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Canelo vs. Mayweather: Keys for Alvarez to Pull Upset over Money May

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http://ringnews24.com/images/pixel.gifCanelo Alvarez is only 23 years old, but has just one fewer fight under his belt as a professional as his Sept. 14 opponent Floyd Mayweather.

However, the Mexican youngster has his work cut out for him in an unprecedentedly significant bout, where he has to prove to the boxing world that he belongs in the same ring as the best pound-for-pound fighter on the planet.

Adding to the pressure is that this fight is labeled "The One." While Mayweather has plenty of experience dealing with such enormous expectations, it is on Alvarez to make this spectacle a worthwhile industrial venture.

In order to upset Money May, there are several keys for Alvarez to overcome the odds and emerge victorious in the MGM Grand Hotel and Casino in Las Vegas.


Begin with Moderate Aggression


Usually moderation and aggression are two different concepts entirely, but in Canelo's case, it is a strategy he must deploy out of the gates.

Mayweather has a legendary ability to wear down and befuddle his opponents with defensive tactics and a methodical strategy that allows him to be at his best in the later rounds. The best way for Alvarez to foil those presumed plans is to get after Mayweather early and often, but also exercise his own restraint.

The last thing Alvarez wants to do is exert too much energy trying to stick Mayweather with big uppercuts and too many inefficient punches.

It's easier said than done, but it will be necessary for Alvarez to effectively jab Mayweather early on and pierce his seemingly impenetrable resolve.

If Money May is at full strength late in this fight, it will be because Alvarez did not do enough at the beginning to leave him vulnerable at that stage. Since Alvarez will be the heavier fighter, the extra weight will be a detriment to him later in the fight.


Utilize Most Lethal Combinations in Middle-to-Late Rounds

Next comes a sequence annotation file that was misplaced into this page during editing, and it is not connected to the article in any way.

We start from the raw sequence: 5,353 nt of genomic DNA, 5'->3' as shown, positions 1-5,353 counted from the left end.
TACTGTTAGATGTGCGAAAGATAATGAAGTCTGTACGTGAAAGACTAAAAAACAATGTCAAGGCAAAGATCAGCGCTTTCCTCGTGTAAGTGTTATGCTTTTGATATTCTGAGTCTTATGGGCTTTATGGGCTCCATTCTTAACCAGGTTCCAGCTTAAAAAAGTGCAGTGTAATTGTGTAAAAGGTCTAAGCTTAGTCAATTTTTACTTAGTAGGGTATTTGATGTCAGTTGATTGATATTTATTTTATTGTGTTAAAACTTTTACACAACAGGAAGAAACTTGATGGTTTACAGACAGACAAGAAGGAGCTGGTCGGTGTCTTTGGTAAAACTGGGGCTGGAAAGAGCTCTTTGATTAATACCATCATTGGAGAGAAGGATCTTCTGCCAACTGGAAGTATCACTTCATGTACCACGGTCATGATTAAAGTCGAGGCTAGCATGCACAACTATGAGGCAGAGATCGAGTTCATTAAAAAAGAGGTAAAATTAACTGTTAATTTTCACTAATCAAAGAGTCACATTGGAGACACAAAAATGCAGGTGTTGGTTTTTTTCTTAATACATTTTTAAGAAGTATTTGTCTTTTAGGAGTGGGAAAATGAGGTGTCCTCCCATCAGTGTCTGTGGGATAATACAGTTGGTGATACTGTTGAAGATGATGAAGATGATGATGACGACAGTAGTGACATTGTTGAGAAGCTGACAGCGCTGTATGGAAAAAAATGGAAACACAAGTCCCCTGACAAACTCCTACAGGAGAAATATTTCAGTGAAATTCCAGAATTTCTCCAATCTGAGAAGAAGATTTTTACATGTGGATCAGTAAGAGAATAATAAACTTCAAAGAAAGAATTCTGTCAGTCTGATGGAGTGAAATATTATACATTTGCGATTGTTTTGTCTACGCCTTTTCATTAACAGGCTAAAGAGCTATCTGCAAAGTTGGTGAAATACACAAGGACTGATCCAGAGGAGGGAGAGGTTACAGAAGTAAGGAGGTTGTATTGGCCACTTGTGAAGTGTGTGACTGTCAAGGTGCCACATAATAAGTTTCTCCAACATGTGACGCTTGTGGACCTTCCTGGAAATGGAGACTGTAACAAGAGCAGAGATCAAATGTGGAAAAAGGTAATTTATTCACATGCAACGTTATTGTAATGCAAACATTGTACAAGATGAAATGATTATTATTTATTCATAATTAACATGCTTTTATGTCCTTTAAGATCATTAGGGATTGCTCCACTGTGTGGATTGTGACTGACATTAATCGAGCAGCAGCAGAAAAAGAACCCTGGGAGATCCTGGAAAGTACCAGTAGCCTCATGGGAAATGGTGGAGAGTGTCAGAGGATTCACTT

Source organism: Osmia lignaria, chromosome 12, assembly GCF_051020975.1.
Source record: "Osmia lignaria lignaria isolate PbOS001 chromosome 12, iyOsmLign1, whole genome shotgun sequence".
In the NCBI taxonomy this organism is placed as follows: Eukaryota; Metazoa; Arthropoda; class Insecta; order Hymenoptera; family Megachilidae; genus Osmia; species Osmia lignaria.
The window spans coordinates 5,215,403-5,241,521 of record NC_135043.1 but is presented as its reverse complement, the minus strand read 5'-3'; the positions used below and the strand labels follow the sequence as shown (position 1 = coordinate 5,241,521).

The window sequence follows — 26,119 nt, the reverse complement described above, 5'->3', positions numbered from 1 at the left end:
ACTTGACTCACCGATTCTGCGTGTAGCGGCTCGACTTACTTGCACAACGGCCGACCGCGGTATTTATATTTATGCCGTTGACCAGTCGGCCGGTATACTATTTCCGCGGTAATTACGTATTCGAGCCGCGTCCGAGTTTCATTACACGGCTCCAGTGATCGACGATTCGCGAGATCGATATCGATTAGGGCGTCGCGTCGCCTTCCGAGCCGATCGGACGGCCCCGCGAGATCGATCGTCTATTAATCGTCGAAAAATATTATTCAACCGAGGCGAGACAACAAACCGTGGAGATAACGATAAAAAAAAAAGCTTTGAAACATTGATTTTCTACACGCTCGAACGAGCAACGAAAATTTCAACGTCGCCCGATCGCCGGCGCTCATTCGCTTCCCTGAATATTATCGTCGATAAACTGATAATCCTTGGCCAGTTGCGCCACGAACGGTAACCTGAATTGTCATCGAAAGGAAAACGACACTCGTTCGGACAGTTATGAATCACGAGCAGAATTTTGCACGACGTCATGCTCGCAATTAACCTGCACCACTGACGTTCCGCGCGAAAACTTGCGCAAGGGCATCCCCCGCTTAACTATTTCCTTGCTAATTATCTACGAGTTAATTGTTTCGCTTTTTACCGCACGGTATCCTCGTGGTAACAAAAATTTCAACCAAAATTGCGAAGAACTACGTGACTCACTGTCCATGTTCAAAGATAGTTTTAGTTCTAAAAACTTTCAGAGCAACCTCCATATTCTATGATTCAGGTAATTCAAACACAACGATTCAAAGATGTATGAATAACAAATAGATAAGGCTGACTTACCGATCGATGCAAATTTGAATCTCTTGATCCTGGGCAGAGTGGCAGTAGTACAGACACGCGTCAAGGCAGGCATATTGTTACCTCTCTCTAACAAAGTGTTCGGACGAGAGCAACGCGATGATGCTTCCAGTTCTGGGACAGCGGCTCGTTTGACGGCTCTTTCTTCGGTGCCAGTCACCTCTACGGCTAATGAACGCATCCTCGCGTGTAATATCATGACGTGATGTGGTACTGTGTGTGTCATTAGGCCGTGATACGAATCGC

Part of the game for Alvarez is conserving enough in the tank and simply hanging tough while Mayweather tries to rope him into peaking prematurely.

Tipping his hand and unleashing his biggest combinations would doom Alvarez if it happens over the first few rounds.

While his combinations and a single uppercut could take Mayweather out in the antecedent stages of this fight, it is far too risky considering Mayweather's counter-punching ability.

Alvarez, should he remain close to this point, can start going for the heavy-handed combinations at this juncture. The power of Mayweather's punches isn't likely to wear Alvarez down by the seventh or eighth round, so this is where Alvarez must make his big push for a knockout.

Knocking out Mayweather would be unprecedented, but it might be Alvarez's only shot to claim victory. Judges will likely be partial to Mayweather as it is, so Alvarez needs to knock him to the canvas at some point.


Fight in a Phone Booth to the Finish


This is a rather quirky concept and a cross-sports analogy—usually, basketball player's shooting is praised for being compact and crisp.


In this context, it simply means that Alvarez must stay as close to Mayweather as possible and pound away with body shots, rather than backing away. That way, if he's in trouble, he can grab Mayweather and cause the referee to break them up.

Such a move might hurt Alvarez on the scorecard, but if he's competed well to this point, it will prevent Mayweather for making a trademark late move and blitzing Alvarez with a flurry of devastating punches.

If a KO hasn't come by Round 10, it is vital for Alvarez to not press too hard for it, because if he gets too overzealous, Mayweather could end the fight by exploiting even the slightest letdown in defenses from his counterpart.

By keeping within striking distance and at least making a split decision difficult by not leaving himself open to punishment near the conclusion of the bout, Alvarez has at least a puncher's chance of pulling off the improbable.

Read more Boxing news on BleacherReport.com




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